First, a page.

he resigned the office to become Sheriff of Camden county. 



414 BIOGRAPHIES. 

In 1901 he was again appointed a member of the same 
State Board, by Governor Voorhees, for a term of four 
years, beginning in May of that year, and in 1905 he was 
jiven another term by Governor Stokes. His term will 
expire in 1909. 

THEODORE STRONG, New Brunswick. 

Mr. Strong was born at New Brunswick, N. J., January 
15th, 1863, and is a lawyer by profession. He was gradu- 
ated from Rutgers College in 1883, studied law with the 
firm of Woodbrldge Strong & Sons, and was admitted to 
the bar in 1886 and became a member of the foregoing 
firm, which was dissolved when Woodbridge Strong was 
appointed County Judge of Middlesex in 1896. Then he 
formed a co-partnership with his brother, Alan H. Strong, 
which has continued ever since. Mr. Strong was County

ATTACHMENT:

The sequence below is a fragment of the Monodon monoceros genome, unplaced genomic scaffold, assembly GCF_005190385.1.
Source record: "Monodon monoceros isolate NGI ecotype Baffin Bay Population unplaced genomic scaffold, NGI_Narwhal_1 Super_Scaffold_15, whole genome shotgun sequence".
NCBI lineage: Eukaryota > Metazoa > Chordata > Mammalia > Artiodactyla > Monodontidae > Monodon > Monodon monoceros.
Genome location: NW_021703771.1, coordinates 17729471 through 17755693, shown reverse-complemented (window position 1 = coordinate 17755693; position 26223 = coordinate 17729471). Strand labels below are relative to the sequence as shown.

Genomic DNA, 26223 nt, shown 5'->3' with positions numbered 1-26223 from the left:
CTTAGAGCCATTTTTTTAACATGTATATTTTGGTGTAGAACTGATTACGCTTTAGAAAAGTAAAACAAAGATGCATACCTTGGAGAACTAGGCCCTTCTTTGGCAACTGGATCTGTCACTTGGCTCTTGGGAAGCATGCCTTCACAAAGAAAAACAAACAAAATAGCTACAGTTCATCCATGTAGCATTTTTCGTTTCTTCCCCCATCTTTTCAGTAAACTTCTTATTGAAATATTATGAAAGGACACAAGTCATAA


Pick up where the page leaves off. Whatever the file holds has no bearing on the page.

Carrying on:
Solicitor for Middlesex from May, 1895, to May, 1897. He 
was elected to the Senate in 1900 by a plurality of 2.072 
over James H. Van Cleef, his predecessor in office. After 
serving nearly a full term of three years he resigned that 
office to accept his present position, to which he was 
nominated by Governor Murphy on April 1st, 1903, and 
was at once confirmed by the Senate. As a member of 
this Board he succeeded John C. Rankin, Jr., who died 
March 20, 1903. He was appointed for a full term of four 
years, and in 1907 he was reappointed by Governor 
Stokes. His term will expire in 1911. 

OBADIAH C. BOGARDUS, Keyport. 

Dr. Bogardus was gorn in Madison township, Mid- 
dlesex county, N. J., December 19th, 1859, and is a 
dentist by profession. His father, Dr. S. W. Bogardus, 
who at that time was practicing dentistry at Stew- 
artsville, N. J., was his preceptor. He entered the